As I've said, I have great confidence in the guys on the TCC and their professionals. I'm more looking at my broken expectations since 2.18.20, which is not entirely aggregate numbers driven. An enormous amount of turmoil and anguish has been endured over these many month. It will continue.

I hear you. I do. Those who have followed me know I am not about obliteration. In that light, I should've clarified. I agree the BSA has stepped up. It was clearly the right thing to do. I wish it hadn't taken so long or required so much pressure and contention. I will wait to see more from the LCs. I know what my LC has and I doubt it will slow their roll whatsoever. I'm also very keen to learn about the direct abuse claims. If they fall under the channeling injunction, I think that will be terribly unjust.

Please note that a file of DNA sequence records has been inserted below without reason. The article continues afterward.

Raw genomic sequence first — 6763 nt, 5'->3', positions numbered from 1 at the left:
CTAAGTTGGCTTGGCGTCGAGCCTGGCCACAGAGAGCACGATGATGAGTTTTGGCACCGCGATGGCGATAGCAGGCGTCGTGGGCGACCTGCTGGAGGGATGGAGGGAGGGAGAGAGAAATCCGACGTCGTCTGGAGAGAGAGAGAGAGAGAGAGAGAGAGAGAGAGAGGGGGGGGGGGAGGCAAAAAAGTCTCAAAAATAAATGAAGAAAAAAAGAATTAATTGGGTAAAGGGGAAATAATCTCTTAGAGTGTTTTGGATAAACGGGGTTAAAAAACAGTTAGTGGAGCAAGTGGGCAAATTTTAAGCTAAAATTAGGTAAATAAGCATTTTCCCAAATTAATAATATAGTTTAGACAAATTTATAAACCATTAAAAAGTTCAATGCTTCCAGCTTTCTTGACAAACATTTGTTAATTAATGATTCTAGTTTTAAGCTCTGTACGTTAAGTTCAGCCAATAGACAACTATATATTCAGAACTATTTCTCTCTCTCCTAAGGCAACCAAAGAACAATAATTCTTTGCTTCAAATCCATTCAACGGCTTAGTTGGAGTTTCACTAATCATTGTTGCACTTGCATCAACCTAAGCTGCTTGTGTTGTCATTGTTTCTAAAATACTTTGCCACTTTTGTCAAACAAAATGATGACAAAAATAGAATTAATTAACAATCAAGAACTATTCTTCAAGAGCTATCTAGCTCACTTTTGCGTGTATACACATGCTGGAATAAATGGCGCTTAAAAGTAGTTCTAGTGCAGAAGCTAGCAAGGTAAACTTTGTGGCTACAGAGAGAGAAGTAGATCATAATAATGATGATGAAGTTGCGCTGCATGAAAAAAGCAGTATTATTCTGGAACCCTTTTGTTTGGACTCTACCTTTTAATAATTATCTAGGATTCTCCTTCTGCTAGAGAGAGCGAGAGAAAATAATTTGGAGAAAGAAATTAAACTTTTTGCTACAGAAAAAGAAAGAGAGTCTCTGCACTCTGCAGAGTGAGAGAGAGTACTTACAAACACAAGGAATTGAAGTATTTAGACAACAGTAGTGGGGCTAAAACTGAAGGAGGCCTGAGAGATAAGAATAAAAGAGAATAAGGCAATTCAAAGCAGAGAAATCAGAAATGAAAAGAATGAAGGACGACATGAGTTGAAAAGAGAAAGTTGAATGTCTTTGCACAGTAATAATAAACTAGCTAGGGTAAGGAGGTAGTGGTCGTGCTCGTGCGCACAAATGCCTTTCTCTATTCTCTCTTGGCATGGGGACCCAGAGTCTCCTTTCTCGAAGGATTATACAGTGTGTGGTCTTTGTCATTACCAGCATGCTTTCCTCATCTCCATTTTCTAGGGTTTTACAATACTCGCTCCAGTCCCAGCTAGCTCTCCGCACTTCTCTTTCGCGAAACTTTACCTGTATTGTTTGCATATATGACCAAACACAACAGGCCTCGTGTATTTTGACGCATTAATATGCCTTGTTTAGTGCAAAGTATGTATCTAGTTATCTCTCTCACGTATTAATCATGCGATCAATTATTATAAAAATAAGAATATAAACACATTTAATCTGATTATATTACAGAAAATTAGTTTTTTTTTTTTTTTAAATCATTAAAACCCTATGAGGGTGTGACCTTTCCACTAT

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26 minutes ago, ThenNow said:

A sad day for me all around. I'm glad you guys are, to one degree or another, heartened. I feel sick,

Wishing you the best.  This whole process is an emotional gut punch.

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11 minutes ago, ThenNow said:

As I've said, I have great confidence in the guys on the TCC and their professionals. I'm more looking at my broken expectations since 2.18.20, which is not entirely aggregate numbers driven. An enormous amount of turmoil and anguish has been endured over these many month. It will continue.